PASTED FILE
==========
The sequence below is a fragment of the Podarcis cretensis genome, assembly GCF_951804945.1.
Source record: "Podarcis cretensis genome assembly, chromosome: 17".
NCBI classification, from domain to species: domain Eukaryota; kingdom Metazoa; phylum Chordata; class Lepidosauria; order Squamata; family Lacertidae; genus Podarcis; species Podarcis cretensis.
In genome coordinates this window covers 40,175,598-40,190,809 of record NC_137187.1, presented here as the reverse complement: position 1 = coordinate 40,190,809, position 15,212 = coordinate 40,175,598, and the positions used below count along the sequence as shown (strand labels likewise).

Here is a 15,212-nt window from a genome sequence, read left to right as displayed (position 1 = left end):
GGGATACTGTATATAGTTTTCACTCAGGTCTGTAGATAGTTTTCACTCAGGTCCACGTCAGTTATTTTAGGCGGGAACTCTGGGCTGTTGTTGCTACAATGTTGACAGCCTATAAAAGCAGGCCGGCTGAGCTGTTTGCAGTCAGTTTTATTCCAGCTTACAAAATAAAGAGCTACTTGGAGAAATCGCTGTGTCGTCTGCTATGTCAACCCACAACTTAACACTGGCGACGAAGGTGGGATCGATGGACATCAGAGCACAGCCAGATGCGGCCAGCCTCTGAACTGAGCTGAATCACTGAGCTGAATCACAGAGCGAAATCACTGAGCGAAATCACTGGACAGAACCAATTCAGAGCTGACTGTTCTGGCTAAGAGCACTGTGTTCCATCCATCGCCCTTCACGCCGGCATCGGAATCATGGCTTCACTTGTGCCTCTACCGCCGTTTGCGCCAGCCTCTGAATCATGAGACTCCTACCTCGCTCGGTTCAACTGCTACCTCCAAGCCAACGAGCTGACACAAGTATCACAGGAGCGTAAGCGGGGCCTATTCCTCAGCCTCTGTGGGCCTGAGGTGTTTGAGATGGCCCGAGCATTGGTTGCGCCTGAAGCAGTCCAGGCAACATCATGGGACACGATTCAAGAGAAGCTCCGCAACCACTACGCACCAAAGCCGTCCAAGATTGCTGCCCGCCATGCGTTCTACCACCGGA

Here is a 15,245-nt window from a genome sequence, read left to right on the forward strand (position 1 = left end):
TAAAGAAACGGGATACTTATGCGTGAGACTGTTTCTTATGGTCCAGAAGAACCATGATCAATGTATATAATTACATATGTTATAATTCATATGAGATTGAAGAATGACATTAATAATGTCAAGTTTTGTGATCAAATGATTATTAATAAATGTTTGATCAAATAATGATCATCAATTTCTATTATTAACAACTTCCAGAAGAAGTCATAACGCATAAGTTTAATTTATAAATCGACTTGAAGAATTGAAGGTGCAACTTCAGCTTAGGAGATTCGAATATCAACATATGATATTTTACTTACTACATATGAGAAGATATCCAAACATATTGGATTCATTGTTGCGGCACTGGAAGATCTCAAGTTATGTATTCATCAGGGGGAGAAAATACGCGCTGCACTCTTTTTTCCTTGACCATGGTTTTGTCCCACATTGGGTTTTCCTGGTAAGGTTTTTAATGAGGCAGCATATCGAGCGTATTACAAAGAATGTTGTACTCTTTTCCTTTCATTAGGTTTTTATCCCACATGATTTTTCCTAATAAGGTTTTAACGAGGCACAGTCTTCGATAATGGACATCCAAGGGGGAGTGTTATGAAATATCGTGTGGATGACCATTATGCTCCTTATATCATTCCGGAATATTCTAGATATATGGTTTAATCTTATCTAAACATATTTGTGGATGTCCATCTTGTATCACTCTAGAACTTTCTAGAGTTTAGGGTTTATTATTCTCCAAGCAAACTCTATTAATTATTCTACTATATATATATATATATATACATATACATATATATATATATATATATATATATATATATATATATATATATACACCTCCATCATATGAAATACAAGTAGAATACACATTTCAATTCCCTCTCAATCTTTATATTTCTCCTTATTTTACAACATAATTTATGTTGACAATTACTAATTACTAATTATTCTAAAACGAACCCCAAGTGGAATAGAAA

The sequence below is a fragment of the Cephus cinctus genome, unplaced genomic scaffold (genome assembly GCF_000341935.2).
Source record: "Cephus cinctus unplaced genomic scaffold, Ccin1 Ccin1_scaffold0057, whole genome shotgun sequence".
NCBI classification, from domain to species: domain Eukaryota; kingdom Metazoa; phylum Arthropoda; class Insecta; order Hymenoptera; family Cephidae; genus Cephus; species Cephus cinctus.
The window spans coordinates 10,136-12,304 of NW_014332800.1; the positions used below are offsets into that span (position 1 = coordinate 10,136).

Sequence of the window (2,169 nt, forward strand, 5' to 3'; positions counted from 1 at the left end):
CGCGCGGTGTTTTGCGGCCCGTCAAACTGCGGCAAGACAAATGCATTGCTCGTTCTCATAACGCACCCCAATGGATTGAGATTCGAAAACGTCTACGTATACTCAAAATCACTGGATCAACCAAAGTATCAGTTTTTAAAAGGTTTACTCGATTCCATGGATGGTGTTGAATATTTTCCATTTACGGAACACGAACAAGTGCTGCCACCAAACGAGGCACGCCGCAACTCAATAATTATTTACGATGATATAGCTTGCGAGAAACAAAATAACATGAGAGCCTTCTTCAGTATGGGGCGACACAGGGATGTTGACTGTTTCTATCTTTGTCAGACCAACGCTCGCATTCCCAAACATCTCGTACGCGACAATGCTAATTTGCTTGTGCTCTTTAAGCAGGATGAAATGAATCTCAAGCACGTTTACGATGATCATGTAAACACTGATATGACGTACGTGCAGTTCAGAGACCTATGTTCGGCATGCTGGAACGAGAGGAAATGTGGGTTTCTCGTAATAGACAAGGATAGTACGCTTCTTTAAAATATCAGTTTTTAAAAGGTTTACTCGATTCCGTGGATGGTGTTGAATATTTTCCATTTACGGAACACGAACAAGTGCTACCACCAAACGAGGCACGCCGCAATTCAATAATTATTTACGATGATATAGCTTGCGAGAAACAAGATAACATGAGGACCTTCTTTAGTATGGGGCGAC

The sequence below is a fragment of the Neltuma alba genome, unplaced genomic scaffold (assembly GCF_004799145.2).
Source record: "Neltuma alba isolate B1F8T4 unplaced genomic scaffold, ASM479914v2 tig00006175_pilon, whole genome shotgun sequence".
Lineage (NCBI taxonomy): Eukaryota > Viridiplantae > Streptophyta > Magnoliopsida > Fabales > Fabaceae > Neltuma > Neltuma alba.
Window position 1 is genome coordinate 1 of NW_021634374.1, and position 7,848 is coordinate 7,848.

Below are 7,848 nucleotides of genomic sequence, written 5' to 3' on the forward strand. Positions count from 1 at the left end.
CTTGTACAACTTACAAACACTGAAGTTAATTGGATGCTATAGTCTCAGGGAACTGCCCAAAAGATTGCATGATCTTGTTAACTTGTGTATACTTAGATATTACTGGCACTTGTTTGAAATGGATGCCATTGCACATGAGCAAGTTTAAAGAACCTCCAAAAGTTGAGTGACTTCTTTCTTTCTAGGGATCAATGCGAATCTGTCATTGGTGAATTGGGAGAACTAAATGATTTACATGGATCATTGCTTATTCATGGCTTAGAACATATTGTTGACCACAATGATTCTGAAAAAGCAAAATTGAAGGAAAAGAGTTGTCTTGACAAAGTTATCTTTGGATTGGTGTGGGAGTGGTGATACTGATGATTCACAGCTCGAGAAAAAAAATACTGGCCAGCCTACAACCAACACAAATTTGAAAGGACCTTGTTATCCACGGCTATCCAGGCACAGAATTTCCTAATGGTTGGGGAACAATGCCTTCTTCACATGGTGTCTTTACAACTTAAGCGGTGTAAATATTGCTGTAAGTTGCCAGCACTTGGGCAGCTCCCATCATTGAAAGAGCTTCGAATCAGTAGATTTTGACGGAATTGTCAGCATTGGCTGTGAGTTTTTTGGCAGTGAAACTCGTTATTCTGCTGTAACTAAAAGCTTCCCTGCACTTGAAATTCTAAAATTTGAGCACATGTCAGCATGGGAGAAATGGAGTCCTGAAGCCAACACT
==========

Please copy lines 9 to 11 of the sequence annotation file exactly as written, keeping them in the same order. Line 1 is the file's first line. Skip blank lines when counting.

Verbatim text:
The sequence below is a fragment of the Cephus cinctus genome, unplaced genomic scaffold (genome assembly GCF_000341935.2).
Source record: "Cephus cinctus unplaced genomic scaffold, Ccin1 Ccin1_scaffold0057, whole genome shotgun sequence".
NCBI classification, from domain to species: domain Eukaryota; kingdom Metazoa; phylum Arthropoda; class Insecta; order Hymenoptera; family Cephidae; genus Cephus; species Cephus cinctus.